Campaign group and Conservatve MP lobby mayor of London over design of Ealing Broadway station
London mayor Boris Johnson is under renewed pressure over the design quality of Crossrail amid claims that initial plans for the line’s Ealing Broadway station approved in the Crossrail Act were subsequently downgraded.
A letter to the mayor, sent last month by a residents’ lobby group and seen by Building, calls the exterior of the current scheme, drawn up by Bennetts Associates for Network Rail a “disgrace” and complains that the basic components of a “promising” initial plan for the station by architect BDP were approved by parliament but were later ditched without its approval.
Crossrail has been under pressure over its design standards after it decided not to use independent design review on its 27 outer London surface stations, as it did with the inner London Crossrail stations.
The letter, from lobby group Save Ealing Centre, is co-signed by prominent figures including architect Richard Rogers and planner Sir Peter Hall.
It adds of the current design: “It looks as if some drunk wants to stick a petrol station canopy on the existing concrete facade.”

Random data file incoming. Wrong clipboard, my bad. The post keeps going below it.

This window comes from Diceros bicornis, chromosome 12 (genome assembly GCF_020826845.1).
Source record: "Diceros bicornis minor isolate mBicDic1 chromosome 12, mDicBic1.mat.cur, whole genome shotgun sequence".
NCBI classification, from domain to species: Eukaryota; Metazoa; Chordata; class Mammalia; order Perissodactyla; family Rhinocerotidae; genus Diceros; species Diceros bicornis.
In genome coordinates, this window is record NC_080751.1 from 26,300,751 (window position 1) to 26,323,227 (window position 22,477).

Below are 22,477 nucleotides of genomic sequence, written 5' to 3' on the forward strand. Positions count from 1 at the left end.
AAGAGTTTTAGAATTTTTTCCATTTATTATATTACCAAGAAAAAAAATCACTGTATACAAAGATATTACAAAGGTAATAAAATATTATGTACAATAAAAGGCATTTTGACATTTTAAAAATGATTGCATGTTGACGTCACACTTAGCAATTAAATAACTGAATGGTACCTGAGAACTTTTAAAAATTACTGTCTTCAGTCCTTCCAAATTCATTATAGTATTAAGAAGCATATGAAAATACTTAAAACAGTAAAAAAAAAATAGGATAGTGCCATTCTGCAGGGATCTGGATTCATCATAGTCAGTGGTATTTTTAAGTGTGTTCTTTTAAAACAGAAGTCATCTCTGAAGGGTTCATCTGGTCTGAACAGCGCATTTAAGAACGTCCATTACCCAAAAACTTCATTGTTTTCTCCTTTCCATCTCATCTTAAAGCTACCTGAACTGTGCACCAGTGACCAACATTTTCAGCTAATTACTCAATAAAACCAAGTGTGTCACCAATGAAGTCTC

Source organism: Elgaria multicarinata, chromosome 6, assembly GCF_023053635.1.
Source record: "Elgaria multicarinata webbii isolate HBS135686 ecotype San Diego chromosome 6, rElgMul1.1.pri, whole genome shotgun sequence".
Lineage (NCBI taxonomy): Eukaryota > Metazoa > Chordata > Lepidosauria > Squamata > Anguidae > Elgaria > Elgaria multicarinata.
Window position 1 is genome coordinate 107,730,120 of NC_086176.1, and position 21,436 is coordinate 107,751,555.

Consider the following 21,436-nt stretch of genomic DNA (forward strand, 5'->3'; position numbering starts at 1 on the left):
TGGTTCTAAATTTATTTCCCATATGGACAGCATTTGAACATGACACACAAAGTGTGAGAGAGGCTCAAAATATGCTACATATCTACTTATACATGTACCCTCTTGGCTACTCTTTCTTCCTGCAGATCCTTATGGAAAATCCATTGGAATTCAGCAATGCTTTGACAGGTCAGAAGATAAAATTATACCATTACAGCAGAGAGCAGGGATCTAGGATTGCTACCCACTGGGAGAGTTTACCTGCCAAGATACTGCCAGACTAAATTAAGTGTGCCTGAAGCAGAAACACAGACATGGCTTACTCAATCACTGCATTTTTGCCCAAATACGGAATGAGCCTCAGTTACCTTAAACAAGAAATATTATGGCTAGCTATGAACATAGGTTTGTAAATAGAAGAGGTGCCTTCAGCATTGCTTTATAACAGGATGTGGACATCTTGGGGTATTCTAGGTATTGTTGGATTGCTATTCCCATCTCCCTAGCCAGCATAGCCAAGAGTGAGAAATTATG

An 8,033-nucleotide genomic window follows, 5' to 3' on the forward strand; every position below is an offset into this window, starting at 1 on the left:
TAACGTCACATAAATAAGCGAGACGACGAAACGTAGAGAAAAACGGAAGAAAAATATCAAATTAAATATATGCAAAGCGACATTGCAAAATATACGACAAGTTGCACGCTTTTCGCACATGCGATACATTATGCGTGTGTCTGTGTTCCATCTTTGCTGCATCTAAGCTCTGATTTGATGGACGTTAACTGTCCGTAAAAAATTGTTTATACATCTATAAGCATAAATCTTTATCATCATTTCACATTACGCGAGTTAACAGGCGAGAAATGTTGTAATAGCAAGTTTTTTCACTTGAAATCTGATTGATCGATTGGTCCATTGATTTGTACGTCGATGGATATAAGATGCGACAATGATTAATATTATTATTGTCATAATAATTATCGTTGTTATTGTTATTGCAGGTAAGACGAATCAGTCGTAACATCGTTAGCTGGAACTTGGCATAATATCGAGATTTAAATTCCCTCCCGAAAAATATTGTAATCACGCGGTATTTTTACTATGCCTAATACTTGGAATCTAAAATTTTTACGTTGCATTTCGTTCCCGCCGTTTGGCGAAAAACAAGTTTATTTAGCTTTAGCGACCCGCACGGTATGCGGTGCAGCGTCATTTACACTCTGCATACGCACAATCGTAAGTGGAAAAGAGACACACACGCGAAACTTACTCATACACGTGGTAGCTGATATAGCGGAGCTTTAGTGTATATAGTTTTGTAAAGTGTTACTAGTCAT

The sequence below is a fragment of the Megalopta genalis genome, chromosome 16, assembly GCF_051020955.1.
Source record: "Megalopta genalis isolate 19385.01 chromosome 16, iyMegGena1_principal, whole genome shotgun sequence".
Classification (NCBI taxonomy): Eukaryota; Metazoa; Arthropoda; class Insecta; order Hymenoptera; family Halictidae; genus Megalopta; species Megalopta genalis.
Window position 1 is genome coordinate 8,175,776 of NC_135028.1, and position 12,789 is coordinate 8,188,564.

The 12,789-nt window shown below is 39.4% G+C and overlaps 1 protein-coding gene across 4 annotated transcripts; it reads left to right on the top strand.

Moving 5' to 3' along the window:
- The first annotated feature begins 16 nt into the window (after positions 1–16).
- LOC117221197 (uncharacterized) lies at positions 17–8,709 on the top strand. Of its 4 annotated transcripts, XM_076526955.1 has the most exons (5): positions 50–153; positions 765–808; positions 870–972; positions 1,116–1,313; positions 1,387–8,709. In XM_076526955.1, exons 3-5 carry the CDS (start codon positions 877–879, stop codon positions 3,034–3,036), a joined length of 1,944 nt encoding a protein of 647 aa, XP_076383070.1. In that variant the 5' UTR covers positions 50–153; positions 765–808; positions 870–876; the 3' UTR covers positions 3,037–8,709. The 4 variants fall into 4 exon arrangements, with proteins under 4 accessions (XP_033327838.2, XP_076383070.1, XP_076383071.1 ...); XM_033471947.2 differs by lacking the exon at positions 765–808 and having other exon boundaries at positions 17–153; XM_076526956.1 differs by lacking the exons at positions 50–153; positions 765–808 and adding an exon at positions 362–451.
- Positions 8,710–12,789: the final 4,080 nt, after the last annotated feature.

While chapter 22 of the Crossrail Bill says there will be “a new passenger footbridge” plus “three escalators” at Ealing Broadway, neither of these features is part of Bennetts’ current design, which is in for planning.
Building has also seen an image of BDP’s original design for the station frontage (pictured), which shows a curving glazed canopy, contrasting with Bennetts’ more basic proposal.
A second letter to the mayor sent last month and from local Conservative MP Angie Bray, also strongly criticises the existing “drab” design and calls on Johnson, who has ultimate responsibility for Crossrail, to support a new architectural competition for the station.
Bennetts declined to comment but has previously responded to criticism of its design by complaining of a “constraint on brief and budget”.
A spokesperson for the mayor of London said: “Crossrail are working with the local authority, community groups and the architects to improve designs.
“But the mayor is aware of the local concerns and his deputy mayor for transport is organising a meeting with some of the key stakeholders to discuss and try to resolve the matter.”